Montserrat

16:40.116N 062:12.475W
1315 LT  Little Bay, Montserrat
 
We spent nearly a week in Nevis.  Firstly anchored off the beach, then on a mooring near Charlestown where we had to check in (and out later).  We checked out the local shops, bars and restaurants.  Sunshine served up his Stinger Bee cocktails; they were so good that we took a couple of pints of take-aways back to LS. This is Anne and Rods after their first one!
 
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On the Wednesday it was time for Roddy and Anne to leave us and return to London.  We rented a car in the morning and drove around the island.  We visited the fancy Montpellier plantation house (bijou hotel) and the less fancy Golden Rock before ending up back at Oualie Beach, on the land this time, for an early lunch.  Fortunately we saw Chilli there and he promised to deliver the ballyhoo the next day.  It wasn’t to be, but he showed up finally and gave us the paint plus instruction on how to skewer it onto the lure.  With this on the line, big fish are guaranteed!
 
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We also meet a couple of other cruisers waiting, like us, for the weather to improve for the trip south:  John & Jane on Seaduced (Discovery 55) who gave some helpful tips on wifi boosters, and Pip & Heather on Picaroon, a classic ketch with wooden spars, who came aboard and we enjoyed a fun dinner together.  Here’s a picture of the charming waterfront at Charlestown with a rare view of the top of the mountain.  Also the museum which houses an exhibit featuring the Pinney estate – Craig’s forebears.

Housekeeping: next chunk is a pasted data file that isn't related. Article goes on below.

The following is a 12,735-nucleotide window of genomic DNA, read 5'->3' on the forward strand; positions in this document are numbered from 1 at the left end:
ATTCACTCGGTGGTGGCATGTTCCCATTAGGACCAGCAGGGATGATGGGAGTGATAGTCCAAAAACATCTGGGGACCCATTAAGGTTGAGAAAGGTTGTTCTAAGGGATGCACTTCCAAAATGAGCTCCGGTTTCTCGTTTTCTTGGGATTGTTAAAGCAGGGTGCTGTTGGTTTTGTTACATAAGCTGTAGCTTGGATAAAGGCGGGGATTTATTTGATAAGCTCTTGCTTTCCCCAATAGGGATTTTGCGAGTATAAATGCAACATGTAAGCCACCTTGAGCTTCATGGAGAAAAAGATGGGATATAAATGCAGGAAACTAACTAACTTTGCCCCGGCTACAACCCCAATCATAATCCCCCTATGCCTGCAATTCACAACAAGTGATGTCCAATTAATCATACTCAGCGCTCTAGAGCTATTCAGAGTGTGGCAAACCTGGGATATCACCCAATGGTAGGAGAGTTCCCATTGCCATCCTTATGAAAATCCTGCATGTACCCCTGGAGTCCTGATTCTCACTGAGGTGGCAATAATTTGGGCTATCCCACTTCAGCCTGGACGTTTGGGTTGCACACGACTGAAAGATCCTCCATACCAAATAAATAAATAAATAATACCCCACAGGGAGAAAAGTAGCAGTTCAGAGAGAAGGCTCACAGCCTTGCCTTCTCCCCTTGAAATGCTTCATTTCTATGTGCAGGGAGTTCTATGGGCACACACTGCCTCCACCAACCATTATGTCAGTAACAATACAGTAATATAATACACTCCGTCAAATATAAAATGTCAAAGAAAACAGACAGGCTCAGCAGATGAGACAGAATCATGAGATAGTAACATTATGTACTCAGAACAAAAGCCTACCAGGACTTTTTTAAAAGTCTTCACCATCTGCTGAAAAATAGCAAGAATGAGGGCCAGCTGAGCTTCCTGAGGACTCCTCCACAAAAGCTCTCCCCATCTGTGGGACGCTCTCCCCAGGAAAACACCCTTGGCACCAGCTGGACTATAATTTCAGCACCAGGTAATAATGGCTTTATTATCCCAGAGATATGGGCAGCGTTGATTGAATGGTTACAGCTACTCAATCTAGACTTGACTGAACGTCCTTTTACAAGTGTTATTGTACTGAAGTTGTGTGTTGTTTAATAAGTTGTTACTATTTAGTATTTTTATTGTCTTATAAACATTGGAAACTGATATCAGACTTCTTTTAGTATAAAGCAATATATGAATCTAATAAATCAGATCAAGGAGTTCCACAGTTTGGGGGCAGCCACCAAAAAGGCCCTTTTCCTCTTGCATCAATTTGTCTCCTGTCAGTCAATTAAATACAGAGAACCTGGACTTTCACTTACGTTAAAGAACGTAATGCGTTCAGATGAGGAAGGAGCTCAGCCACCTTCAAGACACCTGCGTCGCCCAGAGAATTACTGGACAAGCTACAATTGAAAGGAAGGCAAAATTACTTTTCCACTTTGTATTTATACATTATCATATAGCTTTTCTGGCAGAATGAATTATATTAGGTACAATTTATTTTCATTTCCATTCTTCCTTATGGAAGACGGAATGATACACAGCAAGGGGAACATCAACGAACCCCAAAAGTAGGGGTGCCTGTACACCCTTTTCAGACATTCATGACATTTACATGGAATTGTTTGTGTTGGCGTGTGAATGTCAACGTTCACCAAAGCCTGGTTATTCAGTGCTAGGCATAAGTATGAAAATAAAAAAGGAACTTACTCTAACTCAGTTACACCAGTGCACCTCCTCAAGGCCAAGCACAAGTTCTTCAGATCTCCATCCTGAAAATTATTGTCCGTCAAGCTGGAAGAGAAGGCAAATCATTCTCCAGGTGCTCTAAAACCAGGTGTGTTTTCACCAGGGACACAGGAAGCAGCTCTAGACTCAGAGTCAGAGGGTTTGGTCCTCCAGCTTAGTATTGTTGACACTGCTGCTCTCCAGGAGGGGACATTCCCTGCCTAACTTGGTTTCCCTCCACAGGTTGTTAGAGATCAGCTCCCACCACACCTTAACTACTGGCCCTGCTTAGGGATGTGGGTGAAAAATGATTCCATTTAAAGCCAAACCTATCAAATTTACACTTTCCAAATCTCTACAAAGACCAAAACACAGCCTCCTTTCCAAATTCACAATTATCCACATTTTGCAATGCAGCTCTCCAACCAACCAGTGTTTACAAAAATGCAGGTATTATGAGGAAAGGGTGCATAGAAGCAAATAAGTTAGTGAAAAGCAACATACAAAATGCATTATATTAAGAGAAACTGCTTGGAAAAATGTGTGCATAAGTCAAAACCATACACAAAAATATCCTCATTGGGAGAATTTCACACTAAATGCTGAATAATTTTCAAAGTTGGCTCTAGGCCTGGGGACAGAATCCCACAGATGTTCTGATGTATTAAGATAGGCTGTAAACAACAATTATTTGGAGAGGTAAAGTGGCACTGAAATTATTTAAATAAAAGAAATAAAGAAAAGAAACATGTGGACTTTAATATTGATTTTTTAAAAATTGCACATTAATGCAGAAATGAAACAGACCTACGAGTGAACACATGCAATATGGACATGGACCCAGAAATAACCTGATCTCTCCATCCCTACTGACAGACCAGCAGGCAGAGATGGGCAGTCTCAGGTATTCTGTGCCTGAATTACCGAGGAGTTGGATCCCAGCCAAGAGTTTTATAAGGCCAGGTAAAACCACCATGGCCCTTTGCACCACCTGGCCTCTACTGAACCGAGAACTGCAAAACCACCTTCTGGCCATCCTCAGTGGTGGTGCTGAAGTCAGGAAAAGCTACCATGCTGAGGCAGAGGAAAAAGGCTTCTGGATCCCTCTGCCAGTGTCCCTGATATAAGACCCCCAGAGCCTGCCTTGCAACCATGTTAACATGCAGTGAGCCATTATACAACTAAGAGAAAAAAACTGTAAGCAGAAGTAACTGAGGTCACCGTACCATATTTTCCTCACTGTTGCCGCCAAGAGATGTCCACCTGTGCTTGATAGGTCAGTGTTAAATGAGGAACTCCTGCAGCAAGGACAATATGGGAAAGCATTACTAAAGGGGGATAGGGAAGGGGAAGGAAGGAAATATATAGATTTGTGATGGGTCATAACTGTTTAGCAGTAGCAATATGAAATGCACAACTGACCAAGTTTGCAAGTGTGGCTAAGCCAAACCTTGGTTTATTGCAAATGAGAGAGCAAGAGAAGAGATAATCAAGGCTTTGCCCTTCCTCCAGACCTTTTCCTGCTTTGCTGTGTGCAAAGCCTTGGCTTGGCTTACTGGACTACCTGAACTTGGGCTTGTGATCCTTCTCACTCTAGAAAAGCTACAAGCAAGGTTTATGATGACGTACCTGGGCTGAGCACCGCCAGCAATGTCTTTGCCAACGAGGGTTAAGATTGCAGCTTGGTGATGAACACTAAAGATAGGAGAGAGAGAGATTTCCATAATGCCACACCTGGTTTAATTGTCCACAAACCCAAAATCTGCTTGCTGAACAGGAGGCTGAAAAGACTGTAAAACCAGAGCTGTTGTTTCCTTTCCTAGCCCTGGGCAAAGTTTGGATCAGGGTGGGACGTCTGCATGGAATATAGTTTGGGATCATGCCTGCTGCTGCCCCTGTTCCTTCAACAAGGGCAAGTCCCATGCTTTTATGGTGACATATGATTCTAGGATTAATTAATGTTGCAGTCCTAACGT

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Come Saturday 0715 we slipped our mooring and set off for Montserrat in good conditions but couldn’t quite make our course under sail and motor-sailed all the way.  In spite of heading into the weather, it was quite comfortable.  We had our lure with ballyhoo out the back and we spent plenty of time crossing over deep drop-offs but failed to catch a thing.  We need Roddy back!
 
Montserrat is the island with a volcano which blew up in 1995 and had remained active, more or less, ever since.  The eruption in 1995 wiped out the main town and covered a large part of the south of the island  in lava and ash and much of the population was evacuated.  Many have returned but only the north of the island is populated, with the southern part remaining off-limits by land and sea.  We had been told that the island was beautiful, the people charming and that we should expect week long celebrations of St. Patrick’s Day so we were looking forward to our visit.  However, Little Bay is a rather uninviting anchorage with black sand beach and quite a swell running.  What’s more there were steep charges for clearing in and out and the local taxi driver quoted us a somewhat inflated price for a quick tour.  And in spite of all the talk of St. Paddy’s Day, the only music coming from the beach was reggae. All in all we weren’t tempted and plumped instead to stay on board.  Sorry Montserrat.